Tuesday, 6 April 2010

Defeater - Lost Ground EP

Christ, any hardcore reviews I post on here are going to be fucking predictable. Last December I posted how Dead Swans' last release is the best UK hardcore album ever, as well as how that's not much of a statement. You see, I can count the notable UK hardcore bands on fingers alone, and I'd be hard pushed to use more than one hand. Fuck, the only reason Public Disturbance are notable is because two of their members would go on to be in Lostprophets. The UK has practically no hardcore punk lineage - sure, bands like The Ruts provided inspiration to the liked of Black Flag and Minor Threat, but there's no real trace of the sound that would go on to define American punk for years. So let's make a bigger statement: the best US hardcore band of the last ten years is Defeater.

Now, given my long-standing love-in with This Is Hell, those words seem weird to me, but I've given it a lot of thought, and honestly, fuck This Is Hell. Fuck The Hope Conspiracy. Again, fucking blasphemy. It feels good. Let's do this again. Fuck Comeback Kid.

Wait. Stop.

No. Fuck Comeback Kid. Comeback Kid are great, but Defeater? Defeater are never going to be remembered as one of the great alternative bands ever, but they will be better than nine out of ten of them. Defeater don't have promise, because having promise implies that Defeater are not quite there yet. Well I fucking well hope they are, because the other bands in the USHC scene deserve at least a little bit of a chance to catch up.

The thing which sets Defeater apart are - and once again, I feel bad for bringing something as um-music-related up - the lyrics. You see, Defeater are storytellers. Their albums are concept albums, but not in the traditional '70s arena rock sense. Hardcore lyrics have always told stories - and make no mistake, the tales in Defeater's work may not be their stories, but they are someone's. Lost Ground tells of an African American man who, in memory of a mother who died at 42 and a father who was a soldier, joins up to the army to fight in World War II. He is wounded, and his friends all killed. Wracked with survivor's guilt, he returns hope to a world with no place for him. He becomes destitute and alcoholic, and dies alone. Every lyric is heartbreaking, every line is a tragedy in and of itself - the tale will stay with you. If any vocal mode was created to get across the anger, dejection, sorrow and injustice of such a tragic story, it's the roar of a hardcore vocalist.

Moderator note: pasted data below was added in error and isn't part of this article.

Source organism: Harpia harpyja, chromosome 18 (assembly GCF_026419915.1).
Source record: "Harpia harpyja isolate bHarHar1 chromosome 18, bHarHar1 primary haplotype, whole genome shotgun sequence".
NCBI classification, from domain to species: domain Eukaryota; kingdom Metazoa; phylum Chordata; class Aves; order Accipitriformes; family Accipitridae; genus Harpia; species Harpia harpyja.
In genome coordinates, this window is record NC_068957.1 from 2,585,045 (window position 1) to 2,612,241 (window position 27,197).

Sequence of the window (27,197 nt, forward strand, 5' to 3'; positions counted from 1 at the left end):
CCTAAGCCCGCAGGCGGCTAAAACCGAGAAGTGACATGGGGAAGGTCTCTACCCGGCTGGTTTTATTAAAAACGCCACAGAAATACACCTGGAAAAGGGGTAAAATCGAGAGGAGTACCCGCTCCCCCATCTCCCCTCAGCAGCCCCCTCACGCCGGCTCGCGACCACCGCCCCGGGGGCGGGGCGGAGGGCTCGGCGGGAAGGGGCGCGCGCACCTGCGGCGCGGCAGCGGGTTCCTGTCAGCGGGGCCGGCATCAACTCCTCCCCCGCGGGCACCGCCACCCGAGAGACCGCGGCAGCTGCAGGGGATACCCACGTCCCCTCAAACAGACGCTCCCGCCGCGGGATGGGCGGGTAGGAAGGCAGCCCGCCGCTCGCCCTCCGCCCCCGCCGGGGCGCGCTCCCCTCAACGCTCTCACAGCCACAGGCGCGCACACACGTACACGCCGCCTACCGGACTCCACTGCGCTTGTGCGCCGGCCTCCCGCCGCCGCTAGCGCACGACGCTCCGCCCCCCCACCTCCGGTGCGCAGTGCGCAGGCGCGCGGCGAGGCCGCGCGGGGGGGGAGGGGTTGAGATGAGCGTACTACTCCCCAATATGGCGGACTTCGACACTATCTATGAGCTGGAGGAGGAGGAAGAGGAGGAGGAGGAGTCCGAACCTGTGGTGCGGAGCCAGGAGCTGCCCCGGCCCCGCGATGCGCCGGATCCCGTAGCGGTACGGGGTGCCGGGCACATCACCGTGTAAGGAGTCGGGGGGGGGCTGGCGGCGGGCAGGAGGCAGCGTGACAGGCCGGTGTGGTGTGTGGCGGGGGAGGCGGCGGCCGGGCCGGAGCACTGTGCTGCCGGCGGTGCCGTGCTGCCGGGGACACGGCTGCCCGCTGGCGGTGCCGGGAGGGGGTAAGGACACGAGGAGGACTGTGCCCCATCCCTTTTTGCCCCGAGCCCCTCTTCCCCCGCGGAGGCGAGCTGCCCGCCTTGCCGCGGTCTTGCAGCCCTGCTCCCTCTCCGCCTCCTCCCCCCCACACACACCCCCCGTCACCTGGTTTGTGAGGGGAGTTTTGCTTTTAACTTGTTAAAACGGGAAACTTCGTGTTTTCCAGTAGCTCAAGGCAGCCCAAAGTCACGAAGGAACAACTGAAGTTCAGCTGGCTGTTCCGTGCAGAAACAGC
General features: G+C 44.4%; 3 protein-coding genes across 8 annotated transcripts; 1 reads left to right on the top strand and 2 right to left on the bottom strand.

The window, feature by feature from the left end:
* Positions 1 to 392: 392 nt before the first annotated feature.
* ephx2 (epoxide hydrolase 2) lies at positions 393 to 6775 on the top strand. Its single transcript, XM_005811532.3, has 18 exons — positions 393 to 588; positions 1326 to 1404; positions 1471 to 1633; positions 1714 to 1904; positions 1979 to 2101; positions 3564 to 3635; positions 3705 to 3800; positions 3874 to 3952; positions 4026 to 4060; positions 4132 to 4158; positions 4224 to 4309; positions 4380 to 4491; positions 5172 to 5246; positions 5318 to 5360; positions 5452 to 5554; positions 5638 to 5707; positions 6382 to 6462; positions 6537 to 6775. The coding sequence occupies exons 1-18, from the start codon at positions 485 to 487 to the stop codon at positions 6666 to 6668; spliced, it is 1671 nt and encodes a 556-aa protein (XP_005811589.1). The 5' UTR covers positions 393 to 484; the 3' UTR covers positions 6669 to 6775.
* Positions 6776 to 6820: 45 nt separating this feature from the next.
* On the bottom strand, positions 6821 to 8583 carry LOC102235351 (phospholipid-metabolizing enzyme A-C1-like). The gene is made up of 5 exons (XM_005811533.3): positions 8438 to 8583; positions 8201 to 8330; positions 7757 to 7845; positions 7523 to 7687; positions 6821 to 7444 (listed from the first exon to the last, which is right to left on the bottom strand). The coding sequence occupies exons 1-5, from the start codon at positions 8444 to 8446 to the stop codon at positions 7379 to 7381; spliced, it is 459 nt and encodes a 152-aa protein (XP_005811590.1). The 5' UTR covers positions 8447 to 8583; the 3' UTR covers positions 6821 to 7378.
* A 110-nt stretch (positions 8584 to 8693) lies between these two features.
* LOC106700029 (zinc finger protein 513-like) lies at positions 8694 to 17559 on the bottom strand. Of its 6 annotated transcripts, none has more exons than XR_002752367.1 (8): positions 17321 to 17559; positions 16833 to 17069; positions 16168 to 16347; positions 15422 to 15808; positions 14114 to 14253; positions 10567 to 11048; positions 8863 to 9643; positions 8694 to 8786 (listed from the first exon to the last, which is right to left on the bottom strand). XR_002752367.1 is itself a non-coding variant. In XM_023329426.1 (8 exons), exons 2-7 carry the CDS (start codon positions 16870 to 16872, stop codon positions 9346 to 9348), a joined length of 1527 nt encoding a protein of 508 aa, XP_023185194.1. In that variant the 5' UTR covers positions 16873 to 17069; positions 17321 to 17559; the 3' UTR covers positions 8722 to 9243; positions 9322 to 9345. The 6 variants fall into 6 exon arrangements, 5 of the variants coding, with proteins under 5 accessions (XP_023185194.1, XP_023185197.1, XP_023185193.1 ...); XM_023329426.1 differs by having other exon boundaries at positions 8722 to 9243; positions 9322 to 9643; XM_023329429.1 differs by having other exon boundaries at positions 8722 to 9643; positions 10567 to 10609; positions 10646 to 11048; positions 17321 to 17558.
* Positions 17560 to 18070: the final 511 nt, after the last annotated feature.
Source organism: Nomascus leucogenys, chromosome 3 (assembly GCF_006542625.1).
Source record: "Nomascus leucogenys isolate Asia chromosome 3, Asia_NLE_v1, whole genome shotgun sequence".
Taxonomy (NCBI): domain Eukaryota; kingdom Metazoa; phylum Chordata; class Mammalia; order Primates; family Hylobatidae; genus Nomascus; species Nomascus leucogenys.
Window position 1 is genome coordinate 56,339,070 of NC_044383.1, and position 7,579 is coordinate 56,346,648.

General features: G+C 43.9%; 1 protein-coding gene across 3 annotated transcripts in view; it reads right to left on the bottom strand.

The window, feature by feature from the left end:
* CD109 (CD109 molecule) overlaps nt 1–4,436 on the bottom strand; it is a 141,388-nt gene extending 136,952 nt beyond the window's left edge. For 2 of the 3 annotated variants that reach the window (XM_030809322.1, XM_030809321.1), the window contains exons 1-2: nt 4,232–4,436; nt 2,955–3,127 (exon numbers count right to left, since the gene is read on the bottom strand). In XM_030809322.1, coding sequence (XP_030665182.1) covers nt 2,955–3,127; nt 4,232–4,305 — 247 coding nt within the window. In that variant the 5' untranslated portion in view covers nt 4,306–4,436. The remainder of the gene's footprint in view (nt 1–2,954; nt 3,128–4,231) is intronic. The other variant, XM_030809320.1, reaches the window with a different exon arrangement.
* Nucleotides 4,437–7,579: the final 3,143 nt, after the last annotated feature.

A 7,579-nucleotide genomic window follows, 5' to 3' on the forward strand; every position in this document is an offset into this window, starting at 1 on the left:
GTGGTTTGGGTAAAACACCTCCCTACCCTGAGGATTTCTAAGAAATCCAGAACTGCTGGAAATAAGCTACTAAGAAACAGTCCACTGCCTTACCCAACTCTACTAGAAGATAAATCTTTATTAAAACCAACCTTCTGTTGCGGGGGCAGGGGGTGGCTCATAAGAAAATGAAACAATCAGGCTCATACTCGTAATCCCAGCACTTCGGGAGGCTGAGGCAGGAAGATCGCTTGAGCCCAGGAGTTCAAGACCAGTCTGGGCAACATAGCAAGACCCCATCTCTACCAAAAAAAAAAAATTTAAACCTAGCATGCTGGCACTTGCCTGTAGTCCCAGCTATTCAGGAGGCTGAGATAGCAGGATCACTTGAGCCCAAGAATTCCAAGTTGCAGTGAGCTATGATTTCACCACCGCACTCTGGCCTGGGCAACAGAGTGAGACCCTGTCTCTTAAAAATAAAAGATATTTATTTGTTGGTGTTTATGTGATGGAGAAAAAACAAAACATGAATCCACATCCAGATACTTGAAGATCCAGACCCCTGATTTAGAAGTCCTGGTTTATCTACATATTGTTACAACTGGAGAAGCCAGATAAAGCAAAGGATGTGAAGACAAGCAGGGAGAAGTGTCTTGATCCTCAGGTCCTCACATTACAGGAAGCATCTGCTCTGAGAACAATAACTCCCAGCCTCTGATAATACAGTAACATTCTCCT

And the emotion that this story lends the band shows. The real skill of the lyrics is in the details; the parallel drawn between the patriarchal machismo of traditional Americana and patriotism with the harsh reality of war that American culture tries so hard to hide is the order of the day for the first few songs, with the rest linking the contrast between the American military ideal - the soldier fighting heroically for his country - with the American military reality - lower-class young men wounded and traumatised or worse, crippled physically and emotionally for life, their lives ending destitute. Defeater's unique efforts in their lyric writing give their songs meaning beyond being mosh fodder, but make them the ones who tell the tales that need to be told, even if people don't want to hear them.

But beyond the vocals, Defeater excel equally. There are about four different drumbeats in hardcore which everyone uses, so listening to them can become wearing, but holy shit Defeater's drummer actually does new things with hardcore drums. The guitars, likewise, display musical range and dynamicism which far outstrips every one of Defeater's contemporaries. There is light and shade in their music, there are harsh, brutal pummelings that segue out of tense, muted and stunningly musically dynamic rest sections and back in again. The riffs constantly have a rough, vicious beauty to them, where the heartbreaking melodies of the guitars are born from violent, distorted riffing and the thunderous crashing drums. The bass is superlative, providing a grounded, central groove over which every other element of the music is overlaid. And what's more, the music tells the story too. The first track "The Red, White and Blues matches the protagonist's fear and inner tension with hyperactive hardcore at its best, and contrasts it with the simpler, more emotive sections which revolve around his memories of his mother and his idolisation of the father he has to hear about from his mom. on the final track, the story of the protagonist's last days of life spent busking on the streets, blues solos embelish the tale, evoking the frustration and sorrow of the African American community which drove them to create the genre, and a painful image of an old black beggar playing these solos on an ancient acoustic guitar on the streets of New York City. This is how you write music - and Defeater are operating on an entirely different intellectual level to their contemporaries.

Honestly, I don't think it's too late to call it. This is better than Anaal Nathrakh's In the Constellation of the Black Widow. This poky little EP from a band no-one's really heard of was and is the best record of 2009. This was and is the best hardcore record of the last ten years. Defeater are never going to get the praise they deserve, so they're going to have to settle for this; their Lost Ground EP is my favourite hardcore release ever.

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